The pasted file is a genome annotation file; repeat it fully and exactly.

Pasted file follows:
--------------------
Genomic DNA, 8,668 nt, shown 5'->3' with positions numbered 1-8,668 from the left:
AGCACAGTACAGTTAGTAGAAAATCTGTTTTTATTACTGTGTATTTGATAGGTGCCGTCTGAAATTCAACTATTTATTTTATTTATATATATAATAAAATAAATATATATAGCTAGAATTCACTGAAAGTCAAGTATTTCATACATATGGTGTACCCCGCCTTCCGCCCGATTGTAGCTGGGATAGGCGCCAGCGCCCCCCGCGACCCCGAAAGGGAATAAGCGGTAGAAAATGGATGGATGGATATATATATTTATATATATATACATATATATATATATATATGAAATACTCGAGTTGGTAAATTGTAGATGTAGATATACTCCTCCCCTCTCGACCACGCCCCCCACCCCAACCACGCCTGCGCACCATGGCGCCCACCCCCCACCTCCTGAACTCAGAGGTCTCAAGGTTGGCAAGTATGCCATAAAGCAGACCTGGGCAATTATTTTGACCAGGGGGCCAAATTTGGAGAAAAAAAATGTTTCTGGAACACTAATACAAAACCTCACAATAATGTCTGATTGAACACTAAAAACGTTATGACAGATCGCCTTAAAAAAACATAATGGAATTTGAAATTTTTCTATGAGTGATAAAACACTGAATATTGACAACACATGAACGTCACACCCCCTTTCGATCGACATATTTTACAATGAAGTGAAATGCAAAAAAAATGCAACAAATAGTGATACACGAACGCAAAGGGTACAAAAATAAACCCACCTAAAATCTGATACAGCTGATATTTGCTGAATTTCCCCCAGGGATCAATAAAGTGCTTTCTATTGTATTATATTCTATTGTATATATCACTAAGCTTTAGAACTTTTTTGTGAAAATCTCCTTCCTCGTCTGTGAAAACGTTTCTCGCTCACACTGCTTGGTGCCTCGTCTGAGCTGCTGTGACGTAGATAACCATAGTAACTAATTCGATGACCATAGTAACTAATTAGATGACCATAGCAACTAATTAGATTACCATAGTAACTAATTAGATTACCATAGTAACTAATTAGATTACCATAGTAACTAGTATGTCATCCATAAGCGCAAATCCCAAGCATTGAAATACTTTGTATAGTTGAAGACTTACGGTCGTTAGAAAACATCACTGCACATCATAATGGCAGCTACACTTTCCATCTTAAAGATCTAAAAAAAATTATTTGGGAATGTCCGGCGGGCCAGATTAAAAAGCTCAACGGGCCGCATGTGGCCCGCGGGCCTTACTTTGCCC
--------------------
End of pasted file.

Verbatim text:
Genomic DNA, 8,668 nt, shown 5'->3' with positions numbered 1-8,668 from the left:
AGCACAGTACAGTTAGTAGAAAATCTGTTTTTATTACTGTGTATTTGATAGGTGCCGTCTGAAATTCAACTATTTATTTTATTTATATATATAATAAAATAAATATATATAGCTAGAATTCACTGAAAGTCAAGTATTTCATACATATGGTGTACCCCGCCTTCCGCCCGATTGTAGCTGGGATAGGCGCCAGCGCCCCCCGCGACCCCGAAAGGGAATAAGCGGTAGAAAATGGATGGATGGATATATATATTTATATATATATACATATATATATATATATATGAAATACTCGAGTTGGTAAATTGTAGATGTAGATATACTCCTCCCCTCTCGACCACGCCCCCCACCCCAACCACGCCTGCGCACCATGGCGCCCACCCCCCACCTCCTGAACTCAGAGGTCTCAAGGTTGGCAAGTATGCCATAAAGCAGACCTGGGCAATTATTTTGACCAGGGGGCCAAATTTGGAGAAAAAAAATGTTTCTGGAACACTAATACAAAACCTCACAATAATGTCTGATTGAACACTAAAAACGTTATGACAGATCGCCTTAAAAAAACATAATGGAATTTGAAATTTTTCTATGAGTGATAAAACACTGAATATTGACAACACATGAACGTCACACCCCCTTTCGATCGACATATTTTACAATGAAGTGAAATGCAAAAAAAATGCAACAAATAGTGATACACGAACGCAAAGGGTACAAAAATAAACCCACCTAAAATCTGATACAGCTGATATTTGCTGAATTTCCCCCAGGGATCAATAAAGTGCTTTCTATTGTATTATATTCTATTGTATATATCACTAAGCTTTAGAACTTTTTTGTGAAAATCTCCTTCCTCGTCTGTGAAAACGTTTCTCGCTCACACTGCTTGGTGCCTCGTCTGAGCTGCTGTGACGTAGATAACCATAGTAACTAATTCGATGACCATAGTAACTAATTAGATGACCATAGCAACTAATTAGATTACCATAGTAACTAATTAGATTACCATAGTAACTAATTAGATTACCATAGTAACTAGTATGTCATCCATAAGCGCAAATCCCAAGCATTGAAATACTTTGTATAGTTGAAGACTTACGGTCGTTAGAAAACATCACTGCACATCATAATGGCAGCTACACTTTCCATCTTAAAGATCTAAAAAAAATTATTTGGGAATGTCCGGCGGGCCAGATTAAAAAGCTCAACGGGCCGCATGTGGCCCGCGGGCCTTACTTTGCCC